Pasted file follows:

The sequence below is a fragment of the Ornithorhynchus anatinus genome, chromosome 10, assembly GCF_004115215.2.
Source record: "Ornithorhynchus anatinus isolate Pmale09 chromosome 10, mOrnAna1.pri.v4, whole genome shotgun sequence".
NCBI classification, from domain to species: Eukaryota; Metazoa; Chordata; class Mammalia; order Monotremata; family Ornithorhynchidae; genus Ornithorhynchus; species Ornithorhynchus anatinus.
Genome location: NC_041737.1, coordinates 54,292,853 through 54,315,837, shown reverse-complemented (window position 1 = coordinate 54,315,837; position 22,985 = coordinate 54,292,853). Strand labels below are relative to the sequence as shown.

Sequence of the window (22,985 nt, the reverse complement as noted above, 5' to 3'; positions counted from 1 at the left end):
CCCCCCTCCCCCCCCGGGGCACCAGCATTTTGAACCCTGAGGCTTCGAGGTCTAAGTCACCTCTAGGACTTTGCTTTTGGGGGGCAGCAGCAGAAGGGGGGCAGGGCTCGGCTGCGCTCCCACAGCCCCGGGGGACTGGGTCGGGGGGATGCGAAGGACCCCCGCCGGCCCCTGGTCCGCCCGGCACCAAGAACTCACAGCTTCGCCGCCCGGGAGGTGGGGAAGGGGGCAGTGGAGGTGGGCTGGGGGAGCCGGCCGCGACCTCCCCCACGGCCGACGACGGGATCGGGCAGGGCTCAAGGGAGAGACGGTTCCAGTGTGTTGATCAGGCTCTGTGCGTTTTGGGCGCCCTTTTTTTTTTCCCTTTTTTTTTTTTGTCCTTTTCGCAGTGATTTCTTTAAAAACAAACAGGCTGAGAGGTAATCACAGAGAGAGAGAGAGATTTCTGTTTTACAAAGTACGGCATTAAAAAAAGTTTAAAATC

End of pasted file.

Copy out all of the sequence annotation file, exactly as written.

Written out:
The sequence below is a fragment of the Ornithorhynchus anatinus genome, chromosome 10, assembly GCF_004115215.2.
Source record: "Ornithorhynchus anatinus isolate Pmale09 chromosome 10, mOrnAna1.pri.v4, whole genome shotgun sequence".
NCBI classification, from domain to species: Eukaryota; Metazoa; Chordata; class Mammalia; order Monotremata; family Ornithorhynchidae; genus Ornithorhynchus; species Ornithorhynchus anatinus.
Genome location: NC_041737.1, coordinates 54,292,853 through 54,315,837, shown reverse-complemented (window position 1 = coordinate 54,315,837; position 22,985 = coordinate 54,292,853). Strand labels below are relative to the sequence as shown.

Sequence of the window (22,985 nt, the reverse complement as noted above, 5' to 3'; positions counted from 1 at the left end):
CCCCCCTCCCCCCCCGGGGCACCAGCATTTTGAACCCTGAGGCTTCGAGGTCTAAGTCACCTCTAGGACTTTGCTTTTGGGGGGCAGCAGCAGAAGGGGGGCAGGGCTCGGCTGCGCTCCCACAGCCCCGGGGGACTGGGTCGGGGGGATGCGAAGGACCCCCGCCGGCCCCTGGTCCGCCCGGCACCAAGAACTCACAGCTTCGCCGCCCGGGAGGTGGGGAAGGGGGCAGTGGAGGTGGGCTGGGGGAGCCGGCCGCGACCTCCCCCACGGCCGACGACGGGATCGGGCAGGGCTCAAGGGAGAGACGGTTCCAGTGTGTTGATCAGGCTCTGTGCGTTTTGGGCGCCCTTTTTTTTTTCCCTTTTTTTTTTTTGTCCTTTTCGCAGTGATTTCTTTAAAAACAAACAGGCTGAGAGGTAATCACAGAGAGAGAGAGAGATTTCTGTTTTACAAAGTACGGCATTAAAAAAAGTTTAAAATC